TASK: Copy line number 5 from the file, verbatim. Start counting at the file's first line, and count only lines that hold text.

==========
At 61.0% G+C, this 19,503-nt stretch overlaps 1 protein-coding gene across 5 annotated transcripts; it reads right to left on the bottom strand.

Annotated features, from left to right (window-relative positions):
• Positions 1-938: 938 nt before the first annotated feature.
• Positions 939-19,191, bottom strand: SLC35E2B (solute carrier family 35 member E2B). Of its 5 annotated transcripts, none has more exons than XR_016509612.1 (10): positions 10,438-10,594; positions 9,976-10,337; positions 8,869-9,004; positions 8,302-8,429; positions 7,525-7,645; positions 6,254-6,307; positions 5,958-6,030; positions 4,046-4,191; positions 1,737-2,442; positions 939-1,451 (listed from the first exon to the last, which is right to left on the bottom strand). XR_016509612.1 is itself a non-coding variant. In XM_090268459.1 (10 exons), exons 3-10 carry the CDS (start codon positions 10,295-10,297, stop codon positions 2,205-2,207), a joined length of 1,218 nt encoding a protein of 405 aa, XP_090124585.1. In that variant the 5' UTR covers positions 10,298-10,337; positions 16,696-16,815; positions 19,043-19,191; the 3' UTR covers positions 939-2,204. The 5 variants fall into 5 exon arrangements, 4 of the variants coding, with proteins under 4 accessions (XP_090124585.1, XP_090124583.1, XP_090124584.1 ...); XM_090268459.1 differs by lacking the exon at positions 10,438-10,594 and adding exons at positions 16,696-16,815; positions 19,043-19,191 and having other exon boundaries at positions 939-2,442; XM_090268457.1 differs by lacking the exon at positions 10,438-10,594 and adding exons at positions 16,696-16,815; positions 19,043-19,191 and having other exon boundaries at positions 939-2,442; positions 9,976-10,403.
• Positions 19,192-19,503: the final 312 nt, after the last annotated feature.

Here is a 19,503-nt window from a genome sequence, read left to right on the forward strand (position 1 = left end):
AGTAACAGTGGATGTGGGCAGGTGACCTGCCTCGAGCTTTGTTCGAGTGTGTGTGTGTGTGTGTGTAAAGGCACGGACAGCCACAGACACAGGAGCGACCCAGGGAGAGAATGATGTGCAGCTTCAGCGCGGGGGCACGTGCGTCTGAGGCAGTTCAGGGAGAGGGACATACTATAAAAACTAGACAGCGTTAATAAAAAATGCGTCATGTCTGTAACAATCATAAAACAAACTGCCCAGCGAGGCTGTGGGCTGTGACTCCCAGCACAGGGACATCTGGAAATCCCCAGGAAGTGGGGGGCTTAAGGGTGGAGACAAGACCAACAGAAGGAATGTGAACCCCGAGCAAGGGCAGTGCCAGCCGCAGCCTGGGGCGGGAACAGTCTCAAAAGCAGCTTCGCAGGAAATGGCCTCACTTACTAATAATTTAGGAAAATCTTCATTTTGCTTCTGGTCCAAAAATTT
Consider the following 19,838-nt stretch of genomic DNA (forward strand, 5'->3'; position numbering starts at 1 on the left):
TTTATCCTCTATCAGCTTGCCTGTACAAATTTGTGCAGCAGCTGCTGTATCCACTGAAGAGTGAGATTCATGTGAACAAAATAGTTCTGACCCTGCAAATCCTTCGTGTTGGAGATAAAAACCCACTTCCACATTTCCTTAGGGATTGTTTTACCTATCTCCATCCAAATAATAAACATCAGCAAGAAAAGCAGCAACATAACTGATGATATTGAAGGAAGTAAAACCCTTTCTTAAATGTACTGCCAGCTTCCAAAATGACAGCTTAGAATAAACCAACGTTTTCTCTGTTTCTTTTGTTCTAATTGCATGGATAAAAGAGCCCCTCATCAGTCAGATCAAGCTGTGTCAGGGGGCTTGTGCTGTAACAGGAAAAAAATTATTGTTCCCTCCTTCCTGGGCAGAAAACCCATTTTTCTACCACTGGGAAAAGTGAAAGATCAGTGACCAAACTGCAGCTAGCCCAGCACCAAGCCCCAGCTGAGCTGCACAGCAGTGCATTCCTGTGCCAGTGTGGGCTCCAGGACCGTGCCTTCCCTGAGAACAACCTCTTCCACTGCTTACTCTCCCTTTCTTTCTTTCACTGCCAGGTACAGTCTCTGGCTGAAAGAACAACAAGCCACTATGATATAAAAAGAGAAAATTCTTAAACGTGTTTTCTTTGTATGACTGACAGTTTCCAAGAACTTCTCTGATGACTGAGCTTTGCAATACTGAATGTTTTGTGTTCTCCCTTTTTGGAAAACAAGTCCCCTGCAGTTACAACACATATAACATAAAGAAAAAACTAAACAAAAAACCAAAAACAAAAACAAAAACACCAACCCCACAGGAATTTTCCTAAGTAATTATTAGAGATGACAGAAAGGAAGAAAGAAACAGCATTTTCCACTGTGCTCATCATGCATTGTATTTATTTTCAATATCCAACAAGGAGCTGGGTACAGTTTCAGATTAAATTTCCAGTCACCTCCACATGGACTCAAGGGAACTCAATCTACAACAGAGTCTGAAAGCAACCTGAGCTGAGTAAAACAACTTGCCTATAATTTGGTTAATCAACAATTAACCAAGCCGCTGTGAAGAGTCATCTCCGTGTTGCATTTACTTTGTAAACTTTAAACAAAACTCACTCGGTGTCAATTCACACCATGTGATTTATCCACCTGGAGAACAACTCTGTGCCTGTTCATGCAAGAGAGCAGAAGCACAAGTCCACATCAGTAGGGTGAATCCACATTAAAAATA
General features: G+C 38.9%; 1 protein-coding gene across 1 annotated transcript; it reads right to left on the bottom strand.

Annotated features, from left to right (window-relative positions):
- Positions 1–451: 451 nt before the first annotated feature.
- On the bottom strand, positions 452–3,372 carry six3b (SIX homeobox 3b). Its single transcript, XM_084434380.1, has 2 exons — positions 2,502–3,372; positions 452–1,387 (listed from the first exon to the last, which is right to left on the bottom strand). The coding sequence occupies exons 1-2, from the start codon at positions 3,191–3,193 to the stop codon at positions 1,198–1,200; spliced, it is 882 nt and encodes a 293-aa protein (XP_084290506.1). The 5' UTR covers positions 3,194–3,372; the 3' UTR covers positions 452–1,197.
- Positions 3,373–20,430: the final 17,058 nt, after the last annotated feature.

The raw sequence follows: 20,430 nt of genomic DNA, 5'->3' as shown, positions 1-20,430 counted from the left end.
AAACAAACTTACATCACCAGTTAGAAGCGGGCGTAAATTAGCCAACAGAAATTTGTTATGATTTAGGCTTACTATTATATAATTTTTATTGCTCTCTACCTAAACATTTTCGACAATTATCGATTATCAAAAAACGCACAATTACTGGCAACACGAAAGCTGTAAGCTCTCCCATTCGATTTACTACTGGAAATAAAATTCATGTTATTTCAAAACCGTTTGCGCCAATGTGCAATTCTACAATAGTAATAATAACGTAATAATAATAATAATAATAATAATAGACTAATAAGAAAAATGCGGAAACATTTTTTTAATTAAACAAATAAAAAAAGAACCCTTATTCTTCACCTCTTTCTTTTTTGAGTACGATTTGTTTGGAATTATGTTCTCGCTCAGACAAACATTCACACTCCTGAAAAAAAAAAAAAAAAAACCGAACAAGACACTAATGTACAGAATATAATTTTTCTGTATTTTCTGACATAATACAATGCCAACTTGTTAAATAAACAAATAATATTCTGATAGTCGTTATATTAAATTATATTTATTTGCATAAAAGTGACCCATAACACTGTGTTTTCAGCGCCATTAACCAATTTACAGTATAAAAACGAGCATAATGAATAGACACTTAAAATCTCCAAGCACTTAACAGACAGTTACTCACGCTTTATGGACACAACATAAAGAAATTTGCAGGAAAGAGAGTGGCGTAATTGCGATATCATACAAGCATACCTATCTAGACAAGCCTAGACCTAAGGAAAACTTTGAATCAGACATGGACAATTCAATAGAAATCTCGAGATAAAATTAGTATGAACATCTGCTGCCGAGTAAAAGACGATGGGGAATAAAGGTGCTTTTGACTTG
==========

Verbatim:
• Positions 19,192-19,503: the final 312 nt, after the last annotated feature.